Orit Struk lives in one of the most ideological communities in the West Bank —Hebron, where she runs the Jewish community’s legal and diplomatic division and has made her home for 30 years.

A mother of 11 and grandmother of 12, Struk also is the founder and chairwoman of Human Rights in Yesha, an organization that advocates for settlers’ rights. In that capacity, Struk has fought against alleged abuse of settlers by soldiers and policemen, and advocated for those who protested Israel’s withdrawal from Gaza in 2005.

Struk, 52, also runs the Land of Israel lobby in the Knesset that fought for settlement expansion and legalizing outposts.

Days before the election, in the wake of the release of a video of Jeremy Gimpel, another Jewish Home candidate, speaking enthusiastically about the Dome of the Rock exploding, Struk said, “We pray that the Temple will rise again in Jerusalem.”

Struk at times was described as a liability in Bennett’s campaign to present Jewish Home as an inclusive right-wing party, not a settlers’ party. But Bennett denied that.

“I’m not hiding Orit Struk,” he said. “In every party, people vote with their conscience and it’s OK that among 15 people, we’ll have a representative of the right.”

Shimon Solomon (Yesh Atid)

Shimon Solomon, 44, has come a long way to the Knesset. When he was 12, Solomon set out on foot with his family from  Ethiopia,  traveling to Israel via Sudan.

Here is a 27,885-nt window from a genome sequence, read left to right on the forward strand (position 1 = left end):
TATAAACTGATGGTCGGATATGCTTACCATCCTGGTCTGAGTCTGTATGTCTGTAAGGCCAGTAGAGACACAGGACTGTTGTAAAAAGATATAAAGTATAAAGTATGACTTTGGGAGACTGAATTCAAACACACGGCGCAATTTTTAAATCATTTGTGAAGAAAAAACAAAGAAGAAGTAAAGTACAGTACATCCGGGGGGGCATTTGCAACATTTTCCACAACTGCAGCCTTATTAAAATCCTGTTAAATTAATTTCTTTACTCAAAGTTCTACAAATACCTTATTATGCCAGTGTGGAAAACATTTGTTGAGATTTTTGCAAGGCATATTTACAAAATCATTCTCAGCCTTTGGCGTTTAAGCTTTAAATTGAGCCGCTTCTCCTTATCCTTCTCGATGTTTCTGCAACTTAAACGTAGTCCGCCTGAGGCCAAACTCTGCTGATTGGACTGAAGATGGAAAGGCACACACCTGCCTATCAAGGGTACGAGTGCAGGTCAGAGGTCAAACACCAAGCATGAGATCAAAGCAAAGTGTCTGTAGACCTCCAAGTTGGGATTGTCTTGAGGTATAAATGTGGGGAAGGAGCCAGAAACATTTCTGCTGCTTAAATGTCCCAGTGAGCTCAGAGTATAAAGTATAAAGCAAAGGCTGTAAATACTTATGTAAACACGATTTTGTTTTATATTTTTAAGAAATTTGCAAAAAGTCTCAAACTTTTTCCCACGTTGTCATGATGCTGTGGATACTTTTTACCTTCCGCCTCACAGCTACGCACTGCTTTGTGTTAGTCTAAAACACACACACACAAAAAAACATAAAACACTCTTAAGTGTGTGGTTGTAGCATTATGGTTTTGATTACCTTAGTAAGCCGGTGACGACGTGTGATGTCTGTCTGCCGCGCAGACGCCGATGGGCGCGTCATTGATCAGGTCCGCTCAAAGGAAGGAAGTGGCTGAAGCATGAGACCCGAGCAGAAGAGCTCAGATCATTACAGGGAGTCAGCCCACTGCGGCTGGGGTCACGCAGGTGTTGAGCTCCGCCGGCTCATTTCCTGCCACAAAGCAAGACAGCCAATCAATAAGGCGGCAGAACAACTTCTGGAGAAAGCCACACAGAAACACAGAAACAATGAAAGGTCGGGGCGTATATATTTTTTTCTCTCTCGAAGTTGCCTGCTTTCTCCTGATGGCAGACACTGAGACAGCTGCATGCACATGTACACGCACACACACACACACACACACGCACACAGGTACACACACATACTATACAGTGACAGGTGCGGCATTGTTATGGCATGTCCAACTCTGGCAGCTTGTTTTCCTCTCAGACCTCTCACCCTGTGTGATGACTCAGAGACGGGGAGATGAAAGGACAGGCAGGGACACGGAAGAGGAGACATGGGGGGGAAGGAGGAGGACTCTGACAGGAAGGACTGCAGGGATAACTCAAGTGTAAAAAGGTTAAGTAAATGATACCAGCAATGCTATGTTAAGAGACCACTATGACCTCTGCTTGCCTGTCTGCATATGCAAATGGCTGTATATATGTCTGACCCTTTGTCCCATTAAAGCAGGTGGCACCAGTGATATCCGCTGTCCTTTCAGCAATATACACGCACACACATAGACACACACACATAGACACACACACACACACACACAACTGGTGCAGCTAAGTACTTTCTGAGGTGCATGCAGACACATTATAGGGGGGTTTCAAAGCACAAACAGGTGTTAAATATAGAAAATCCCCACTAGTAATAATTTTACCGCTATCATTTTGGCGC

Later, after becoming a social worker, he returned to Addis Ababa, Ethiopia’s capital, from 2005 to 2007 to help others follow in his footsteps. He also works with Physicians for Human Rights as an advocate for refugees and is a former director of the Agahozo-Shalom Youth Village in Rwanda, a center for orphans of the Rwandan genocide.

The future of refugees and migrants in Israel has been a topic of heated debate over the last year or two. Solomon promotes an ethic of service. “Everyone needs to give of what he has, even if he doesn’t have much,” he said.

Solomon served in the Israeli Defense Forces’ paratroopers unit and is a reserve officer. He is one of two Ethiopians on Yesh Atid’s list along with Pnina Tamnu-Shata, the first Ethiopian woman to be elected to the Knesset.

Ben Sales
Ben Sales

JTA reporter